The Billy Graham Rapid Response Team has been deployed to Granbury, Texas, after a series of tornadoes ripped through hundreds of homes on Wednesday night and left six people dead with more than 100 injured.
"It's always so difficult for survivors to comprehend the tragedy of a tornado, because everything happens so fast," said Jack Munday, international director of the Billy Graham Rapid Response Team, in a statement. "You wake up in the morning with all of your plans before you, and by the time you go to bed at night your entire world has changed and everything you once knew has been destroyed. Please pray for those who lost everything in this series of tornadoes, and especially for the loved ones of the victims."
Rescue workers were still searching for seven missing people on Thursday, CNN reported, though it was not clear whether the death toll would rise.
"We're still working to identify people," said Hood County Sheriff Roger Deeds.
"The main concern is life safety and finding any victims that still need our help, making sure we tend to those victims and their pets, too," he added.
Reports have said that the six victims lived at a Habitat for Humanity neighborhood of about 110 homes, called the Rancho Brazos subdivision. The area was hit by at least 10 tornadoes, the National Weather Service said, inflicting EF4 level damage, the second-most severe classification on a scale of 0 to 5.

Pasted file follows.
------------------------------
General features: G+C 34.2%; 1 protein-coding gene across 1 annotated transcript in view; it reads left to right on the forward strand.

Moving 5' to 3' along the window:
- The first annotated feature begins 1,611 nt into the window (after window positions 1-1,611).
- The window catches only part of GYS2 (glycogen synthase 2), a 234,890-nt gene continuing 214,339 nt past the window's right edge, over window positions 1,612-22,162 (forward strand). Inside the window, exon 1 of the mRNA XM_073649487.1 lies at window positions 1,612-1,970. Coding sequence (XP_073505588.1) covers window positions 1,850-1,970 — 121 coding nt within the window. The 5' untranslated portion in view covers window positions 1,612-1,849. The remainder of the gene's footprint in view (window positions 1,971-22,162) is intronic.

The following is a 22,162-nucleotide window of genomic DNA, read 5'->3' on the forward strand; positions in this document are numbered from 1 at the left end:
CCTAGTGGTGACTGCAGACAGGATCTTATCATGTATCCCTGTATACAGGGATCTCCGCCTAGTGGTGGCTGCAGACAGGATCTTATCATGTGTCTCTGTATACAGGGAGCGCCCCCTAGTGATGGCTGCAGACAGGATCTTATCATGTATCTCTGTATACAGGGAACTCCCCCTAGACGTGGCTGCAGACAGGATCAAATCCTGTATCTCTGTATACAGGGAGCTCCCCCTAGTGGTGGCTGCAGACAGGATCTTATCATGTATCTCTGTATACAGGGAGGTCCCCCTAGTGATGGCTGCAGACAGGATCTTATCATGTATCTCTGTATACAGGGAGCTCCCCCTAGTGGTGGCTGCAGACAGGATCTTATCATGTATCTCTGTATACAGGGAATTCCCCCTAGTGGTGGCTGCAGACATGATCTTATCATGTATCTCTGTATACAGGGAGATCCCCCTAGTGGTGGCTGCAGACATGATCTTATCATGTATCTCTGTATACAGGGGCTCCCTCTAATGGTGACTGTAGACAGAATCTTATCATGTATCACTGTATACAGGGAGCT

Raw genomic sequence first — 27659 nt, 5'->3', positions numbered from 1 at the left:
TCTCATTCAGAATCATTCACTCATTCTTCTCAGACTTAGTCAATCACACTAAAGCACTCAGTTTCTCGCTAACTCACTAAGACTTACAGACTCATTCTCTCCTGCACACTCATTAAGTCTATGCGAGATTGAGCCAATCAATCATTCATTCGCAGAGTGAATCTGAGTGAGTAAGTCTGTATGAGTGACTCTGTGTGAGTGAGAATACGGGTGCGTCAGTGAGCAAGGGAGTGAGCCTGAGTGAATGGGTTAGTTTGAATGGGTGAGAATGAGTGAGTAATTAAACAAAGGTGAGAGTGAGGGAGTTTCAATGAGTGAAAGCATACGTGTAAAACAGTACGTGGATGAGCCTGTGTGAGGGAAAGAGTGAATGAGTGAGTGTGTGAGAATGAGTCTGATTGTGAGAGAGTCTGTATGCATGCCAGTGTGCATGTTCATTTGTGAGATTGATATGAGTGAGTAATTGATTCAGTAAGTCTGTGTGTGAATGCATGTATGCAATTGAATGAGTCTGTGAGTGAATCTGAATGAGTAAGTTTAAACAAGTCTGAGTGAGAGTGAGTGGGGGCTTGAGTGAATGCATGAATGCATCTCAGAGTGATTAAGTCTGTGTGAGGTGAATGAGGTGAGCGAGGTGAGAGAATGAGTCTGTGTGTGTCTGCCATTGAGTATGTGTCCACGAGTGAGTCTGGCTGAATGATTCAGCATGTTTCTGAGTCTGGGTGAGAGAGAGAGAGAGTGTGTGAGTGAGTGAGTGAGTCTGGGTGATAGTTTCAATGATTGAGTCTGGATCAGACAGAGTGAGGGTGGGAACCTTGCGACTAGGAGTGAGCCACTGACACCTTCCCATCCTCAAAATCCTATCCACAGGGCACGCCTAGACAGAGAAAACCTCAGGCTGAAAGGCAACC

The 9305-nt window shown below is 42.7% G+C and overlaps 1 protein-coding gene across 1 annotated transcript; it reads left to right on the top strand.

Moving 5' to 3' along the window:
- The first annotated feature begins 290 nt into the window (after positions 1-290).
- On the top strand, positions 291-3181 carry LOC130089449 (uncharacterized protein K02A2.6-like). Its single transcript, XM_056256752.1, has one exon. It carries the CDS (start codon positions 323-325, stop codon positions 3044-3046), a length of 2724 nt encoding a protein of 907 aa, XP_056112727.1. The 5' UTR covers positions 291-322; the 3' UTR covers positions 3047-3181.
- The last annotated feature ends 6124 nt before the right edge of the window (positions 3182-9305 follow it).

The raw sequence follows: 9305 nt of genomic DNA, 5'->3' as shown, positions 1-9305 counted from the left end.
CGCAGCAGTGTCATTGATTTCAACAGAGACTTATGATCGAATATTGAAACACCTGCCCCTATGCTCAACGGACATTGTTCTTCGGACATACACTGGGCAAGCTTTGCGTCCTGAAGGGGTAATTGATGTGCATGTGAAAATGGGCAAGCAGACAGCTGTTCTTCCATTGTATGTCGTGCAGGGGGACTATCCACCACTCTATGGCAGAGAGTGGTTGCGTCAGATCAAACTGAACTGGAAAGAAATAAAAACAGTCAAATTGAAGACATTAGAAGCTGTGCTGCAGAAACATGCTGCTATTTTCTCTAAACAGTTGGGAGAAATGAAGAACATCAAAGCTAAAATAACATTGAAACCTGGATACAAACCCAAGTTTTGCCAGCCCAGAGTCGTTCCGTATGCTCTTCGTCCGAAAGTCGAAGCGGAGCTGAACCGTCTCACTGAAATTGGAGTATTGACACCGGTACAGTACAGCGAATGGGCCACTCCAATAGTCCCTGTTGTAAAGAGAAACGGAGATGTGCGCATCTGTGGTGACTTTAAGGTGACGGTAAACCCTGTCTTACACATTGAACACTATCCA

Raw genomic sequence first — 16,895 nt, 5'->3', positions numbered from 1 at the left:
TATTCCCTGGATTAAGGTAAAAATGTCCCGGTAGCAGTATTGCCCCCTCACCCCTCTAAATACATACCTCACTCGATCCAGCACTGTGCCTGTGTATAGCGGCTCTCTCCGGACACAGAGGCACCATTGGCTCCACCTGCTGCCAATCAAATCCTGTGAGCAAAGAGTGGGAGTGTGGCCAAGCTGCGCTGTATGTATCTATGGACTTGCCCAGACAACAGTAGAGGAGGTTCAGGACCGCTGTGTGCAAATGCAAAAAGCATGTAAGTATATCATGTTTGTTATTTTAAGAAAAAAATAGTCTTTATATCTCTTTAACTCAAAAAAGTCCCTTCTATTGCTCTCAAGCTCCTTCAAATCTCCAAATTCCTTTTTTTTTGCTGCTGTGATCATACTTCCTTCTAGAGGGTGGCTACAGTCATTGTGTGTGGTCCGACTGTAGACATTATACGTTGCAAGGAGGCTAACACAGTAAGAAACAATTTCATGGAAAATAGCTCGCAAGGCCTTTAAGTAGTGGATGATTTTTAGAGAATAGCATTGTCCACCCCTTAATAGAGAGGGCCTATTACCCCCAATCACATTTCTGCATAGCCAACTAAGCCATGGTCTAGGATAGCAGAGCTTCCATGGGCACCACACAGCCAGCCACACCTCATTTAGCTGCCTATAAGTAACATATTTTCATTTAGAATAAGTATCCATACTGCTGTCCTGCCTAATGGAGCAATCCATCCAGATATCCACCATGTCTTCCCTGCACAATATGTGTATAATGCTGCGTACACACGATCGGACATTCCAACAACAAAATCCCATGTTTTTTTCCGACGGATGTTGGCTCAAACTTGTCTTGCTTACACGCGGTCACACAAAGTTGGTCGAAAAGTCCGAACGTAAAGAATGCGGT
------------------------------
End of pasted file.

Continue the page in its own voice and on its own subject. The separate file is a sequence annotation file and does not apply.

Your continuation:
The Billy Graham Rapid Response Team, which deploys trained chaplains to "bring a ministry of presence and prayer and appropriately share God's love, comfort, and hope," is working alongside Samaritan's Purse, which is headed by Franklin Graham, president and CEO of the Billy Graham Evangelistic Association. According to a statement, this is the third tornado response undertaken by the team in 2013. Previously the chaplains ministered to victims in Petal, Miss., and Shuqualak, Miss, as well as those affected by the fertilizer plant explosion in West, Texas in April.
The Rapid Response Team was founded in the wake of the Sept. 11, 2001 terrorist attacks in the U.S., and has ministered to over 110,000 people globally, with outreach efforts expanding to various countries around the world. In the U.S., it has responded to hundreds of natural and man-made disasters, including hurricanes, tornadoes, floods, fires and shootings.
"We are seeing where they are in their struggles, we are letting them know that we care about them, and that Jesus loves them. We want to help them get through the struggle – we are there to pray for them, to minister to them, and help them if they need to contact a church or other support networks in the area. We work with them to try and repair the grief they are going through," Keith Stiles, the RRT deployment manager, explained about the mission of the organization to The Christian Post in a 2012 interview .